If you work in that world you are constantly torn between doing things the Swift/standard-library way, or the Cocoa way and bridging in-between. To make matters worse there are a lot of concepts that don't even have a good equivalent. This, for me at least, generates an almost unbearable mental load. It leads to writers block and/or running around in cognitive circles trying to answer questions on how to best express the problem, or make Swift be happy with my code.
To add insult to injury, all this attention is taken away from solving and focussing on the actual problem: writing a great app or framework that is a joy to use. Whereas Objective‑C/Cocoa always strived for maximum developer productivity and purpose.
Yes, Swift code might end up being more correct in the end. It also might alert you to edge cases early on. However, the flip side is it inhibits your creativity while writing. When starting out to program, the way I enjoy working, I don't yet know how the API is best expressed. So I try out different ways to express it until I find a sweet spot. Then I go back and unify accordingly.
Swift actively distracts me in that endeavor by making me answer questions I really don't want to answer right now. Yes, stuff might be less correct in the meantime, but heck that is what I want during the design phase. Find my concept, sweet spot, iterate, pivot quickly.
So my opposition to Swift is very deep – on a fundamental design level. I see it as the devil on your shoulder, always fighting for your attention away from your problem domain, back to how everything is completely correct, or more swifty. And at the same time it is very unforgiving towards bigger change - ever tried to switch code from objects back to structs, or vice versa?
Objective‑C had and has nice progressive disclosure there, you can start out to your prototyping and then slowly get help from the tools to refine it when you found your sweet spot. Turn on more warnings, run the static analyzer, optimize hot spots towards C or C++.
It is 4 years in now. It is not too late to pivot and take everything that has been learned and form that into the developer experience in an evolution of Objective‑C that really caters to the goals and ideas of the platform. In my opinion, a lot of the "lofty goals" haven't been achieved, and as discussed, should even be non-goals. Just imagine a world where Objective‑C would have gotten the same amount of drive and attention Swift got from Apple? It is not a big leap to see that everyone would be better off right now. Swift just ended up being a jack of all trades, master of none. (I defer my own ideas for a Objective‑C 3.0 evolution to a potential later blog post, as this is nuanced as well.)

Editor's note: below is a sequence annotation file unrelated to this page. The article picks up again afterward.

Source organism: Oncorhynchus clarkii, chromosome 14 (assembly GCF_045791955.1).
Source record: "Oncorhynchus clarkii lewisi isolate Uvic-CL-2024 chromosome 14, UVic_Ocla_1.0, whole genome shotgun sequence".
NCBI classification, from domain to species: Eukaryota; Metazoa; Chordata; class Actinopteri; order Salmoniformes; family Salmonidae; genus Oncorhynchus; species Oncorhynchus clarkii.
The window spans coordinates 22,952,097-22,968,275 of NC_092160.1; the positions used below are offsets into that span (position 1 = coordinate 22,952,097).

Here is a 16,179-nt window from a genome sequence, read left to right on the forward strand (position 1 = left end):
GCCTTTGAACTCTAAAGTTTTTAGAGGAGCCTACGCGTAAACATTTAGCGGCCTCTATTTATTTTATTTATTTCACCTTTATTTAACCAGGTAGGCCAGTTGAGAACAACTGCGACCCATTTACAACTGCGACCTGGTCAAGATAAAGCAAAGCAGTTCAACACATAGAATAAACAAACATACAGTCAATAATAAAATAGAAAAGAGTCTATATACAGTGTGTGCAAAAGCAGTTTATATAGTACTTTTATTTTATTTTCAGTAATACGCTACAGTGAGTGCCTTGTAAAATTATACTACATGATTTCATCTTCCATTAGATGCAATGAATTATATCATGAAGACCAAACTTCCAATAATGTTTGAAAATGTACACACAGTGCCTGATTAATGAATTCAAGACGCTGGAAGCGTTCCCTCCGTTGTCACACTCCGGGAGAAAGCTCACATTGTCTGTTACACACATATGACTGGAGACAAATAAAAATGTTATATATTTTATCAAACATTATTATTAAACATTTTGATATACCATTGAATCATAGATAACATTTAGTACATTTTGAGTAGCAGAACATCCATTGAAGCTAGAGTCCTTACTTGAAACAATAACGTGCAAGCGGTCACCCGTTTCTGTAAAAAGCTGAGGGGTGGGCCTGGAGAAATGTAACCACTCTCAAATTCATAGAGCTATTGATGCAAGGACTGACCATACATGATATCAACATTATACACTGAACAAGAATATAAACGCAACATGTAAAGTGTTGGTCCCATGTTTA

I would love to see a pivot like that, but to be honest, it does seem quite unlikely at this point. That's not to say that an ecosystem with swift at the heart will not produce something one can be productive and content with. However, for me at least, it definitely does not fall into the delightful category of the language/framework combo's I mentioned at the beginning. This, to me, is as a sad and unnecessary regression.
So given my clear opposition to Swift, where does my personal journey go now? Luckily there are a few promising avenues to explore:
- Rust – a strongly typed language with a clear direction and purpose. I don't like the strong type system world very much in general, but for lower level hard problems it clearly serves a purpose. I both want to get a clear grasp of those benefits, and wander more in the lower level world.
- Elixir/Phoenix – this looks like the perfect mind meld of rails and erlang to me. Hope it is as good as it sounds.
- I won't leave the Apple eco-system completely. Even with all their flaws, Macs and iOS devices are still and will be best of breed in many ways. However, I will have a strict no-Swift policy on any of my own future software projects and hope that this is still feasible.
In essence, the current free 2 play model equals a slot machine in a bar. It preys on the poor people who get hooked, tries to hook them as quickly as it can, and in pure business logic, tries to get as much out of them as possible.
Where insult comes to injury is if you look at the App Store revenue numbers. No matter when you look at the top grossing lists, the first 3-10 titles are free 2 play titles. So most of our bars have turned into casinos by now already, trend rising. That is very shortsighted, bad for customers, bad for Apple and bad for the industry.
And for me it just boils down to: I don't want to build slot machines.
To me, all of this seems like typical geek behaviour: something is making them uncomfortable, and so they attack it on “rational” grounds.
If arguments heat up, it is always worth thinking about if the current discussion warrants the intensity. If it doesn't, then looking into exactly what is causing the discomfort in you usually turns out to be insightful.